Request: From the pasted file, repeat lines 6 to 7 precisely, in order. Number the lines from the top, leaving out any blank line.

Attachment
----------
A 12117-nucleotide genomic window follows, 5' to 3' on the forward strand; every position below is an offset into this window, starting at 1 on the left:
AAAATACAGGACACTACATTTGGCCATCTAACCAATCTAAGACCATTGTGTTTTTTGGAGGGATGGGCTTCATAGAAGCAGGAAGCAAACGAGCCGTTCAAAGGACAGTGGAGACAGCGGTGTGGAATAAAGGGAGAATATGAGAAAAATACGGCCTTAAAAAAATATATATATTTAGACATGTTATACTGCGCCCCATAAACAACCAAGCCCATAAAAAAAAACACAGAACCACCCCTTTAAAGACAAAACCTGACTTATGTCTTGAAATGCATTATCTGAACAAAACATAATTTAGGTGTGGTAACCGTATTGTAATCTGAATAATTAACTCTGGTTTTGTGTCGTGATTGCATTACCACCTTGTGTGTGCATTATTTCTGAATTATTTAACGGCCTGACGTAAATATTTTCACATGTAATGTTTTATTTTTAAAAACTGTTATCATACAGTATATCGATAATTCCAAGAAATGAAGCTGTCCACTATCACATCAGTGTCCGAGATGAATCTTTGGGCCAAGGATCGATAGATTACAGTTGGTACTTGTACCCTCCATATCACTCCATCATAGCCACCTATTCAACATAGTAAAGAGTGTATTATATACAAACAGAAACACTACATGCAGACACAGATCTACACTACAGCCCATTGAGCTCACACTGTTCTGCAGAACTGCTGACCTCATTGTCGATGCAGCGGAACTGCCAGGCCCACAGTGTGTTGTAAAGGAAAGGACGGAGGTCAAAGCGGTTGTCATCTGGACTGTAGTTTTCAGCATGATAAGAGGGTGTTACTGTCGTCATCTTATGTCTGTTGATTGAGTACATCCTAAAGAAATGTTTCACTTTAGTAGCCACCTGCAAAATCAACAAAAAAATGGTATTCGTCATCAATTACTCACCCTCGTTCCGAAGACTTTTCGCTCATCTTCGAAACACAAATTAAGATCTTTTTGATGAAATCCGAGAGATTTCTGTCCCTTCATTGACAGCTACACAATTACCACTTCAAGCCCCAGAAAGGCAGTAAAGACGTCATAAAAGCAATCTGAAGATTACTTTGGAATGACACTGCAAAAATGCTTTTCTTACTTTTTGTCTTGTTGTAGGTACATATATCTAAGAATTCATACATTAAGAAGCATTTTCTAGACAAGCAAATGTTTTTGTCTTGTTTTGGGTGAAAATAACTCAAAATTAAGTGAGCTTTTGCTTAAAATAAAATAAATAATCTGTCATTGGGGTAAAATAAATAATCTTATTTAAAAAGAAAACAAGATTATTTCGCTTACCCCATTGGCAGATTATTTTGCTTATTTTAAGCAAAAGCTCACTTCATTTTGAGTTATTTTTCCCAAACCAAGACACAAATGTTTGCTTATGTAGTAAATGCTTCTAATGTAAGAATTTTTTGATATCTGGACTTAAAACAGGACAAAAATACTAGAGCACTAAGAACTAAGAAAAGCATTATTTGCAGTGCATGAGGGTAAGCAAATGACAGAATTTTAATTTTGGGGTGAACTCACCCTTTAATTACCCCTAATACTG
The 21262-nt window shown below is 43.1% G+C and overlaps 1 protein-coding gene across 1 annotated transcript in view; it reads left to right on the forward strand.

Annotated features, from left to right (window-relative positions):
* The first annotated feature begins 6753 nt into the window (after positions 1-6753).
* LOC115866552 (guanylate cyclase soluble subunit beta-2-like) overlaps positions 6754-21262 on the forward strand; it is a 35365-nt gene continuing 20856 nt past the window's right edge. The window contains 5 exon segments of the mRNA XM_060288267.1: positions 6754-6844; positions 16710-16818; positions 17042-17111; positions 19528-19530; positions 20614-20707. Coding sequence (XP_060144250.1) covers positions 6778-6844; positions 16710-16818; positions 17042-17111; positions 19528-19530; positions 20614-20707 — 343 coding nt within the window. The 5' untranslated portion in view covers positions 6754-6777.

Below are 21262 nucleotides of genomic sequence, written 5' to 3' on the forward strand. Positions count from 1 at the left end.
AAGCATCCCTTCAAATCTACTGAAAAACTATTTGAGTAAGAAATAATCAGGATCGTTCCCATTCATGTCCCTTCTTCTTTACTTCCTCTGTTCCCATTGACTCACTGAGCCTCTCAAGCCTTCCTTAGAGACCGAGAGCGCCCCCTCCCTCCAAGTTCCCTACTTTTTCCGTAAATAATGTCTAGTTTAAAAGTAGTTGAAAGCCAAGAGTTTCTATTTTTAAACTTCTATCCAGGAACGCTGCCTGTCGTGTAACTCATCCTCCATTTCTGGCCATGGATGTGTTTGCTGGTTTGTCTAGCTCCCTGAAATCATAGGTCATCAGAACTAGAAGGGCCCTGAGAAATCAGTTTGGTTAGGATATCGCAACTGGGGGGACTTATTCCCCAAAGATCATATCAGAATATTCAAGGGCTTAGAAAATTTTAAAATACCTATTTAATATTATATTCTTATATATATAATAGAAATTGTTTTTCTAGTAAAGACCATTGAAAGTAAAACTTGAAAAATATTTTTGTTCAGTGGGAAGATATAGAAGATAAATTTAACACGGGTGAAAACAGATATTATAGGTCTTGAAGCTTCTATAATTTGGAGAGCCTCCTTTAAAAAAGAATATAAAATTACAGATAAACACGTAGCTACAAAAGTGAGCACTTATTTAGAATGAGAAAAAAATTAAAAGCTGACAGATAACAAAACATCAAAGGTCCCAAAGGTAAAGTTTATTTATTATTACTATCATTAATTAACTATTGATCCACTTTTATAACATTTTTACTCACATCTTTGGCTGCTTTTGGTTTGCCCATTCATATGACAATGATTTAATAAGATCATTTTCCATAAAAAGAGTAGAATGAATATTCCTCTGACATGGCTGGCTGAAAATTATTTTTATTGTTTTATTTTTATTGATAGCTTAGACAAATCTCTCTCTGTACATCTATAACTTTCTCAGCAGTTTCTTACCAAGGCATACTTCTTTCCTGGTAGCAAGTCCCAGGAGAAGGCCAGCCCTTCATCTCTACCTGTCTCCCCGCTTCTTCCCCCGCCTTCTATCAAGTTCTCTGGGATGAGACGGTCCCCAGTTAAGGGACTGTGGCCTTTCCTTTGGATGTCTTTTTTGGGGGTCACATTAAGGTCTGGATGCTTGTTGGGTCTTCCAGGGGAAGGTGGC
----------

* LOC115866552 (guanylate cyclase soluble subunit beta-2-like) overlaps positions 6754-21262 on the forward strand; it is a 35365-nt gene continuing 20856 nt past the window's right edge. The window contains 5 exon segments of the mRNA XM_060288267.1: positions 6754-6844; positions 16710-16818; positions 17042-17111; positions 19528-19530; positions 20614-20707. Coding sequence (XP_060144250.1) covers positions 6778-6844; positions 16710-16818; positions 17042-17111; positions 19528-19530; positions 20614-20707 — 343 coding nt within the window. The 5' untranslated portion in view covers positions 6754-6777.

Below are 21262 nucleotides of genomic sequence, written 5' to 3' on the forward strand. Positions count from 1 at the left end.